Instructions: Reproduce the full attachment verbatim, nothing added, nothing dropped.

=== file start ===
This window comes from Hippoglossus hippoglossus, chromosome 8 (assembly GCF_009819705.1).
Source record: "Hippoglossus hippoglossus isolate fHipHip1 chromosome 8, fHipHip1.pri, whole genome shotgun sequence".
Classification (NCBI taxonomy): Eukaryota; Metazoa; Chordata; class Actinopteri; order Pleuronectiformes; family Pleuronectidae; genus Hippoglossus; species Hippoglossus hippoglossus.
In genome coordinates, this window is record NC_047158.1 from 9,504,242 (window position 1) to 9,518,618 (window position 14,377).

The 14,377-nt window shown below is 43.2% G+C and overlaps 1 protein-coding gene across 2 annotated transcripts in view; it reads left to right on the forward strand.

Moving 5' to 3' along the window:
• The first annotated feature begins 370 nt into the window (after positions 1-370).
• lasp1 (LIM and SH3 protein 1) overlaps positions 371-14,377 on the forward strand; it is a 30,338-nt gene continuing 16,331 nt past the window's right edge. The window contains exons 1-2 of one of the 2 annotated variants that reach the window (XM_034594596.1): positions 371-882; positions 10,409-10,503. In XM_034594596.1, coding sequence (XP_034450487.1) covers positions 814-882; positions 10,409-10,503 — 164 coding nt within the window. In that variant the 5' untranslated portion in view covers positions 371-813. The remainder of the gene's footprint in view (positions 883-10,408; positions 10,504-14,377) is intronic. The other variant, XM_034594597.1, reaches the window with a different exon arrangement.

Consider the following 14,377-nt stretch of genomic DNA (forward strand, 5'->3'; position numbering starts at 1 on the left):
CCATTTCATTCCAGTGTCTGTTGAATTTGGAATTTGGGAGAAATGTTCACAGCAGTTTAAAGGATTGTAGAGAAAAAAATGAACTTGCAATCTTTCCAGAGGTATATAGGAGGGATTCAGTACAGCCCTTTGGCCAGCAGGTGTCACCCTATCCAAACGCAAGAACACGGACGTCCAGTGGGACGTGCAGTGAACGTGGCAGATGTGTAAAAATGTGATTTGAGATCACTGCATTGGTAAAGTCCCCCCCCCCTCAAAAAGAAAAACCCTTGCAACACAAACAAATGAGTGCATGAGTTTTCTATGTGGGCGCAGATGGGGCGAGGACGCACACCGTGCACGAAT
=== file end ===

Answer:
This window comes from Hippoglossus hippoglossus, chromosome 8 (assembly GCF_009819705.1).
Source record: "Hippoglossus hippoglossus isolate fHipHip1 chromosome 8, fHipHip1.pri, whole genome shotgun sequence".
Classification (NCBI taxonomy): Eukaryota; Metazoa; Chordata; class Actinopteri; order Pleuronectiformes; family Pleuronectidae; genus Hippoglossus; species Hippoglossus hippoglossus.
In genome coordinates, this window is record NC_047158.1 from 9,504,242 (window position 1) to 9,518,618 (window position 14,377).

The 14,377-nt window shown below is 43.2% G+C and overlaps 1 protein-coding gene across 2 annotated transcripts in view; it reads left to right on the forward strand.

Moving 5' to 3' along the window:
• The first annotated feature begins 370 nt into the window (after positions 1-370).
• lasp1 (LIM and SH3 protein 1) overlaps positions 371-14,377 on the forward strand; it is a 30,338-nt gene continuing 16,331 nt past the window's right edge. The window contains exons 1-2 of one of the 2 annotated variants that reach the window (XM_034594596.1): positions 371-882; positions 10,409-10,503. In XM_034594596.1, coding sequence (XP_034450487.1) covers positions 814-882; positions 10,409-10,503 — 164 coding nt within the window. In that variant the 5' untranslated portion in view covers positions 371-813. The remainder of the gene's footprint in view (positions 883-10,408; positions 10,504-14,377) is intronic. The other variant, XM_034594597.1, reaches the window with a different exon arrangement.

Consider the following 14,377-nt stretch of genomic DNA (forward strand, 5'->3'; position numbering starts at 1 on the left):
CCATTTCATTCCAGTGTCTGTTGAATTTGGAATTTGGGAGAAATGTTCACAGCAGTTTAAAGGATTGTAGAGAAAAAAATGAACTTGCAATCTTTCCAGAGGTATATAGGAGGGATTCAGTACAGCCCTTTGGCCAGCAGGTGTCACCCTATCCAAACGCAAGAACACGGACGTCCAGTGGGACGTGCAGTGAACGTGGCAGATGTGTAAAAATGTGATTTGAGATCACTGCATTGGTAAAGTCCCCCCCCCCTCAAAAAGAAAAACCCTTGCAACACAAACAAATGAGTGCATGAGTTTTCTATGTGGGCGCAGATGGGGCGAGGACGCACACCGTGCACGAAT